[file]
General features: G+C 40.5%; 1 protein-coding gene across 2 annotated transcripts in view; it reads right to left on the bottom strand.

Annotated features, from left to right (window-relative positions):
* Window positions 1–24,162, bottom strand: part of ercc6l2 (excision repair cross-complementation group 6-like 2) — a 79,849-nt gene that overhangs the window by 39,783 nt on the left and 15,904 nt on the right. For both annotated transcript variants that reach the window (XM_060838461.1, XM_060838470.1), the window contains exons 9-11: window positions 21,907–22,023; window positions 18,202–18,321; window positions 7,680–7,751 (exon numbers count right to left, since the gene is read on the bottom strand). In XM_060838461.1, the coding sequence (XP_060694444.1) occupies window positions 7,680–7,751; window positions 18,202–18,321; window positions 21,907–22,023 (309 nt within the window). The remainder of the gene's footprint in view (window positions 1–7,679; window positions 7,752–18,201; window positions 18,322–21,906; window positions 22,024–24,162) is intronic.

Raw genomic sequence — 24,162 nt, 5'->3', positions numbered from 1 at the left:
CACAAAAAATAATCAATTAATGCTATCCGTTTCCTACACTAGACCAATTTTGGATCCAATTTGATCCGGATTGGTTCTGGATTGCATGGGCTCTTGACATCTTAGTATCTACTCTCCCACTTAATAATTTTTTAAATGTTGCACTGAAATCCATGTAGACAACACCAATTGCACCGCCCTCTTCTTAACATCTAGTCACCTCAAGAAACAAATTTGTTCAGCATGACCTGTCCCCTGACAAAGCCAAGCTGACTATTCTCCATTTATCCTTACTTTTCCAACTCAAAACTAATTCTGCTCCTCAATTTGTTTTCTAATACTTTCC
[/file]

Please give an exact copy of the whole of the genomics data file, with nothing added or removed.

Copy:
General features: G+C 40.5%; 1 protein-coding gene across 2 annotated transcripts in view; it reads right to left on the bottom strand.

Annotated features, from left to right (window-relative positions):
* Window positions 1–24,162, bottom strand: part of ercc6l2 (excision repair cross-complementation group 6-like 2) — a 79,849-nt gene that overhangs the window by 39,783 nt on the left and 15,904 nt on the right. For both annotated transcript variants that reach the window (XM_060838461.1, XM_060838470.1), the window contains exons 9-11: window positions 21,907–22,023; window positions 18,202–18,321; window positions 7,680–7,751 (exon numbers count right to left, since the gene is read on the bottom strand). In XM_060838461.1, the coding sequence (XP_060694444.1) occupies window positions 7,680–7,751; window positions 18,202–18,321; window positions 21,907–22,023 (309 nt within the window). The remainder of the gene's footprint in view (window positions 1–7,679; window positions 7,752–18,201; window positions 18,322–21,906; window positions 22,024–24,162) is intronic.

Raw genomic sequence — 24,162 nt, 5'->3', positions numbered from 1 at the left:
CACAAAAAATAATCAATTAATGCTATCCGTTTCCTACACTAGACCAATTTTGGATCCAATTTGATCCGGATTGGTTCTGGATTGCATGGGCTCTTGACATCTTAGTATCTACTCTCCCACTTAATAATTTTTTAAATGTTGCACTGAAATCCATGTAGACAACACCAATTGCACCGCCCTCTTCTTAACATCTAGTCACCTCAAGAAACAAATTTGTTCAGCATGACCTGTCCCCTGACAAAGCCAAGCTGACTATTCTCCATTTATCCTTACTTTTCCAACTCAAAACTAATTCTGCTCCTCAATTTGTTTTCTAATACTTTCC